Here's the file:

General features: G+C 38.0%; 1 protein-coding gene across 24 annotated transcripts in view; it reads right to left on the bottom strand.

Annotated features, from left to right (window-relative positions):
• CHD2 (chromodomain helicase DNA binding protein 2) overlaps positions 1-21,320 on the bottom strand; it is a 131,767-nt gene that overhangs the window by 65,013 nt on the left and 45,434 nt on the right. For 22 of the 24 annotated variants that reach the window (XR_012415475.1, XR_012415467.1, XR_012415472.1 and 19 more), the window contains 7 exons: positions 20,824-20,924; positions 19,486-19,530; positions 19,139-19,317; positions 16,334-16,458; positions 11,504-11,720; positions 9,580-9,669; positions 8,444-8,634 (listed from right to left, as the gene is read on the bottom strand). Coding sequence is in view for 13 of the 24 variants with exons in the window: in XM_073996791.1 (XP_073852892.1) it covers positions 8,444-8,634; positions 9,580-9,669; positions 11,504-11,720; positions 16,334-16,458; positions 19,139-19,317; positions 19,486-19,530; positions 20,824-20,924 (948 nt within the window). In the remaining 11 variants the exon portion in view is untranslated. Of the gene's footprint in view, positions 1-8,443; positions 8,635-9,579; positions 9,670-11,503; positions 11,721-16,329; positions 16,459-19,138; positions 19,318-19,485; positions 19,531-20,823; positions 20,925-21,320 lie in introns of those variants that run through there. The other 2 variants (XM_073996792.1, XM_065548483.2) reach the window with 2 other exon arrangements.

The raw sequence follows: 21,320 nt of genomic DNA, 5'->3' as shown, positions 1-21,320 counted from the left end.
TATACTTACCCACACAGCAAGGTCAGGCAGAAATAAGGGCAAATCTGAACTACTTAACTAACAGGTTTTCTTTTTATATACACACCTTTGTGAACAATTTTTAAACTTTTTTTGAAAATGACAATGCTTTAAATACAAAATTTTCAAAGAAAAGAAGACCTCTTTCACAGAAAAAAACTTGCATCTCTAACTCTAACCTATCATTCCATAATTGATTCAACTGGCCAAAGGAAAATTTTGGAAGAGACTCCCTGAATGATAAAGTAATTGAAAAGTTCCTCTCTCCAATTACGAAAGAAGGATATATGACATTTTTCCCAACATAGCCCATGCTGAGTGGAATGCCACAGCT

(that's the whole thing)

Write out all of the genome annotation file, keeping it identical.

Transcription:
General features: G+C 38.0%; 1 protein-coding gene across 24 annotated transcripts in view; it reads right to left on the bottom strand.

Annotated features, from left to right (window-relative positions):
• CHD2 (chromodomain helicase DNA binding protein 2) overlaps positions 1-21,320 on the bottom strand; it is a 131,767-nt gene that overhangs the window by 65,013 nt on the left and 45,434 nt on the right. For 22 of the 24 annotated variants that reach the window (XR_012415475.1, XR_012415467.1, XR_012415472.1 and 19 more), the window contains 7 exons: positions 20,824-20,924; positions 19,486-19,530; positions 19,139-19,317; positions 16,334-16,458; positions 11,504-11,720; positions 9,580-9,669; positions 8,444-8,634 (listed from right to left, as the gene is read on the bottom strand). Coding sequence is in view for 13 of the 24 variants with exons in the window: in XM_073996791.1 (XP_073852892.1) it covers positions 8,444-8,634; positions 9,580-9,669; positions 11,504-11,720; positions 16,334-16,458; positions 19,139-19,317; positions 19,486-19,530; positions 20,824-20,924 (948 nt within the window). In the remaining 11 variants the exon portion in view is untranslated. Of the gene's footprint in view, positions 1-8,443; positions 8,635-9,579; positions 9,670-11,503; positions 11,721-16,329; positions 16,459-19,138; positions 19,318-19,485; positions 19,531-20,823; positions 20,925-21,320 lie in introns of those variants that run through there. The other 2 variants (XM_073996792.1, XM_065548483.2) reach the window with 2 other exon arrangements.

The raw sequence follows: 21,320 nt of genomic DNA, 5'->3' as shown, positions 1-21,320 counted from the left end.
TATACTTACCCACACAGCAAGGTCAGGCAGAAATAAGGGCAAATCTGAACTACTTAACTAACAGGTTTTCTTTTTATATACACACCTTTGTGAACAATTTTTAAACTTTTTTTGAAAATGACAATGCTTTAAATACAAAATTTTCAAAGAAAAGAAGACCTCTTTCACAGAAAAAAACTTGCATCTCTAACTCTAACCTATCATTCCATAATTGATTCAACTGGCCAAAGGAAAATTTTGGAAGAGACTCCCTGAATGATAAAGTAATTGAAAAGTTCCTCTCTCCAATTACGAAAGAAGGATATATGACATTTTTCCCAACATAGCCCATGCTGAGTGGAATGCCACAGCT